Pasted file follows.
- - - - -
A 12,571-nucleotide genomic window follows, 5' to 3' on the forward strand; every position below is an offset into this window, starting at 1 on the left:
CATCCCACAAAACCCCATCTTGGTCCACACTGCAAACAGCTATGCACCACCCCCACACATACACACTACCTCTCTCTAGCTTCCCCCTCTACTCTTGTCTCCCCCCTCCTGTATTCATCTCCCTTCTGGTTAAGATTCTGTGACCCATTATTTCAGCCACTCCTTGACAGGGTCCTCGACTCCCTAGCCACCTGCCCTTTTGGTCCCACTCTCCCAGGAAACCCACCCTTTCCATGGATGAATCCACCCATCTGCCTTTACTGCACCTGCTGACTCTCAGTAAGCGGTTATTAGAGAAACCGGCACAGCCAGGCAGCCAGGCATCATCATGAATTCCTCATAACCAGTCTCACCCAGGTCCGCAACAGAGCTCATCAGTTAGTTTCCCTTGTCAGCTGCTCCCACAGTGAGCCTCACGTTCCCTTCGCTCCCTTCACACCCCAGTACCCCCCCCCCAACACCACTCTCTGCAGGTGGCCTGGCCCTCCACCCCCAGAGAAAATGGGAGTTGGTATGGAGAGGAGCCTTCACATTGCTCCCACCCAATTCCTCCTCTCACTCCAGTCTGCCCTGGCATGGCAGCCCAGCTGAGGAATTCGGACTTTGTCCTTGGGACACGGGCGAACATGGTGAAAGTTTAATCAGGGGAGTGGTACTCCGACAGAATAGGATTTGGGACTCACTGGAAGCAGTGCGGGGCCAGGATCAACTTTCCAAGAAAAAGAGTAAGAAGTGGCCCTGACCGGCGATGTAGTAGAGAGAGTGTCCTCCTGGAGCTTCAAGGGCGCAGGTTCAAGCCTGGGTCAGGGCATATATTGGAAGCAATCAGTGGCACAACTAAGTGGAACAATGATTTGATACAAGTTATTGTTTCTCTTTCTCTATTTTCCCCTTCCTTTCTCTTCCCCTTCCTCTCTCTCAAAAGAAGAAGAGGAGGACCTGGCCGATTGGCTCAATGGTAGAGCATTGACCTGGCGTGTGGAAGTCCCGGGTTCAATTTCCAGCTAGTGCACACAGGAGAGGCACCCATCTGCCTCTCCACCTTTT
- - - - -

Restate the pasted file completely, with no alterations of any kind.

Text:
A 12,571-nucleotide genomic window follows, 5' to 3' on the forward strand; every position below is an offset into this window, starting at 1 on the left:
CATCCCACAAAACCCCATCTTGGTCCACACTGCAAACAGCTATGCACCACCCCCACACATACACACTACCTCTCTCTAGCTTCCCCCTCTACTCTTGTCTCCCCCCTCCTGTATTCATCTCCCTTCTGGTTAAGATTCTGTGACCCATTATTTCAGCCACTCCTTGACAGGGTCCTCGACTCCCTAGCCACCTGCCCTTTTGGTCCCACTCTCCCAGGAAACCCACCCTTTCCATGGATGAATCCACCCATCTGCCTTTACTGCACCTGCTGACTCTCAGTAAGCGGTTATTAGAGAAACCGGCACAGCCAGGCAGCCAGGCATCATCATGAATTCCTCATAACCAGTCTCACCCAGGTCCGCAACAGAGCTCATCAGTTAGTTTCCCTTGTCAGCTGCTCCCACAGTGAGCCTCACGTTCCCTTCGCTCCCTTCACACCCCAGTACCCCCCCCCCAACACCACTCTCTGCAGGTGGCCTGGCCCTCCACCCCCAGAGAAAATGGGAGTTGGTATGGAGAGGAGCCTTCACATTGCTCCCACCCAATTCCTCCTCTCACTCCAGTCTGCCCTGGCATGGCAGCCCAGCTGAGGAATTCGGACTTTGTCCTTGGGACACGGGCGAACATGGTGAAAGTTTAATCAGGGGAGTGGTACTCCGACAGAATAGGATTTGGGACTCACTGGAAGCAGTGCGGGGCCAGGATCAACTTTCCAAGAAAAAGAGTAAGAAGTGGCCCTGACCGGCGATGTAGTAGAGAGAGTGTCCTCCTGGAGCTTCAAGGGCGCAGGTTCAAGCCTGGGTCAGGGCATATATTGGAAGCAATCAGTGGCACAACTAAGTGGAACAATGATTTGATACAAGTTATTGTTTCTCTTTCTCTATTTTCCCCTTCCTTTCTCTTCCCCTTCCTCTCTCTCAAAAGAAGAAGAGGAGGACCTGGCCGATTGGCTCAATGGTAGAGCATTGACCTGGCGTGTGGAAGTCCCGGGTTCAATTTCCAGCTAGTGCACACAGGAGAGGCACCCATCTGCCTCTCCACCTTTT